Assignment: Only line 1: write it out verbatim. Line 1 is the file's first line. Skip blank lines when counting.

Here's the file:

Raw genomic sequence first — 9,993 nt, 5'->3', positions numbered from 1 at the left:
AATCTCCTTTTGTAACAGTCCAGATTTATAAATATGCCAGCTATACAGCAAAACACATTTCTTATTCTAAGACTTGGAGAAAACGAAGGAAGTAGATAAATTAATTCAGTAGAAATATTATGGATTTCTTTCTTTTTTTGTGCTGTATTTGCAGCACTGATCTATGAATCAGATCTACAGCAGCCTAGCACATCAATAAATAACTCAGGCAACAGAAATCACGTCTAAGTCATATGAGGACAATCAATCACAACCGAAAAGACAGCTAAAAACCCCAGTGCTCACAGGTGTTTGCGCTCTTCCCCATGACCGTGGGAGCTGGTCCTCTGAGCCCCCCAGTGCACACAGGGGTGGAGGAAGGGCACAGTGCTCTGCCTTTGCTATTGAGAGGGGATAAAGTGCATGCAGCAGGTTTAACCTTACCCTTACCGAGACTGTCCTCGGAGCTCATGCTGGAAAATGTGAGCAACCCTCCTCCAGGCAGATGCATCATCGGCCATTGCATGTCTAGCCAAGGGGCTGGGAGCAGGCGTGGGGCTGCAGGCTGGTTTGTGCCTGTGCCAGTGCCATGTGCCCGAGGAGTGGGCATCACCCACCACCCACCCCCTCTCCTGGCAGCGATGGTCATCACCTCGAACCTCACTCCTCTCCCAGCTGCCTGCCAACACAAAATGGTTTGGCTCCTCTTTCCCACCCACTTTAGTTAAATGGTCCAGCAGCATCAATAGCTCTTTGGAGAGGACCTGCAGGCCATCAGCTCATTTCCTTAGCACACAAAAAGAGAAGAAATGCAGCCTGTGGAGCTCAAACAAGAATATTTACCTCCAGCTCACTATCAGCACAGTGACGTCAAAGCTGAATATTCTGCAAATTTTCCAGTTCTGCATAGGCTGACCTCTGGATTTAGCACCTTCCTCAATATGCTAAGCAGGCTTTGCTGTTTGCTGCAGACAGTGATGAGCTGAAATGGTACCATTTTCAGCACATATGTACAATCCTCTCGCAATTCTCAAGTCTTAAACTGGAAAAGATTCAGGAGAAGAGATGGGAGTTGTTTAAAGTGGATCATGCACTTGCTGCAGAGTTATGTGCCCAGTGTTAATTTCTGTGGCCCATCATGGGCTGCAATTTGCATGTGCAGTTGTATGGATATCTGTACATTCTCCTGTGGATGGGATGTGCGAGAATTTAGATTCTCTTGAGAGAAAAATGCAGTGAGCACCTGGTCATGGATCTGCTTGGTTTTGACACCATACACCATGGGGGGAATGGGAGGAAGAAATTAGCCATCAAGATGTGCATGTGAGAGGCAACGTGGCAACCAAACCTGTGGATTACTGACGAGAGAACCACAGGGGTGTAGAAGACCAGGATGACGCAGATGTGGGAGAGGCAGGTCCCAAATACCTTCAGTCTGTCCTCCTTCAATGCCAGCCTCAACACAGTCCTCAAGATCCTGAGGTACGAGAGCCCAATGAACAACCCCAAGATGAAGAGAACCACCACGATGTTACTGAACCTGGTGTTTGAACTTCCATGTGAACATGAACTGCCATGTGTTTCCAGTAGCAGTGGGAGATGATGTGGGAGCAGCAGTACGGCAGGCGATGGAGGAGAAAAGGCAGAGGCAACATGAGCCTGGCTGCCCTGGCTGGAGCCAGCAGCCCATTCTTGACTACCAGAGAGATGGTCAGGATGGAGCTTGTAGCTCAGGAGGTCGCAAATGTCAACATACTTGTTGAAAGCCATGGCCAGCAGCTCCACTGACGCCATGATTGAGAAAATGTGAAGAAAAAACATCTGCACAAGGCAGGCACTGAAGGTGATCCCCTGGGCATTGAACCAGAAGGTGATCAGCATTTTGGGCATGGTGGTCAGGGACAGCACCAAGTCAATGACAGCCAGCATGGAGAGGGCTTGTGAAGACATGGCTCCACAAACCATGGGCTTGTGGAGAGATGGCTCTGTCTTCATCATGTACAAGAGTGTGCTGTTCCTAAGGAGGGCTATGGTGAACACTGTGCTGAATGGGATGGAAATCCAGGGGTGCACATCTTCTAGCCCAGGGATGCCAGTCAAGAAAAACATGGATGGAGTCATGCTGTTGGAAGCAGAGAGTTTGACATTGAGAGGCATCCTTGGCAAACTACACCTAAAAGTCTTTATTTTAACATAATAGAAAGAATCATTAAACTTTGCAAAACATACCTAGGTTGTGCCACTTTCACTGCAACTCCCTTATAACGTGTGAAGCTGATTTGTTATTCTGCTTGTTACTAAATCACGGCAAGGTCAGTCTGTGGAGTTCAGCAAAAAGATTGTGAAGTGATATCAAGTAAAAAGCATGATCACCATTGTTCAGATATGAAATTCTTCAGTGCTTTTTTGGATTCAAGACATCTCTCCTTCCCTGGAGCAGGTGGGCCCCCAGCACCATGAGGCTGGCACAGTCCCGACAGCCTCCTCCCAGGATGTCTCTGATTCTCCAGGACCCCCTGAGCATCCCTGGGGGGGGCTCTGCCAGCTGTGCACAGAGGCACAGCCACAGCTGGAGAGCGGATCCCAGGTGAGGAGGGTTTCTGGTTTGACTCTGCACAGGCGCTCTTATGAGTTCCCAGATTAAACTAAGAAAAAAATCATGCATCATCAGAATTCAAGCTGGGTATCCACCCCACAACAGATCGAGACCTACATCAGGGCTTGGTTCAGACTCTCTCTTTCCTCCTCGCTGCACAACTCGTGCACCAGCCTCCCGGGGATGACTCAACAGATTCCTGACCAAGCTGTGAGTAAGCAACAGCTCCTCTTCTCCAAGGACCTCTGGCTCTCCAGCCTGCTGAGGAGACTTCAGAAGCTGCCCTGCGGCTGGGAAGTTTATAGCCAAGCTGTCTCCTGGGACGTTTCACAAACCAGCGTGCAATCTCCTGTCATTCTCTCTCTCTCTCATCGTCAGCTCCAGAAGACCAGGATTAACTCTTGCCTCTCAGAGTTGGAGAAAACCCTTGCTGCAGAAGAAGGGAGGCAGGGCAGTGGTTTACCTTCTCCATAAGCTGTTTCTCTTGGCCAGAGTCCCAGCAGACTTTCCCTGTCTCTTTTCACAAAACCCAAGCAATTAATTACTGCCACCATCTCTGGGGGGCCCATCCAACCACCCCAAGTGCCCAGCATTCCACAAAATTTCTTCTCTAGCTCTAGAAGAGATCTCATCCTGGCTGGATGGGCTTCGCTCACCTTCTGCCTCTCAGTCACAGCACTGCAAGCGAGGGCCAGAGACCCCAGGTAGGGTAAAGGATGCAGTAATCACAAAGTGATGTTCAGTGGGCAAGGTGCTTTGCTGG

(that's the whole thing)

Raw genomic sequence first — 9,993 nt, 5'->3', positions numbered from 1 at the left: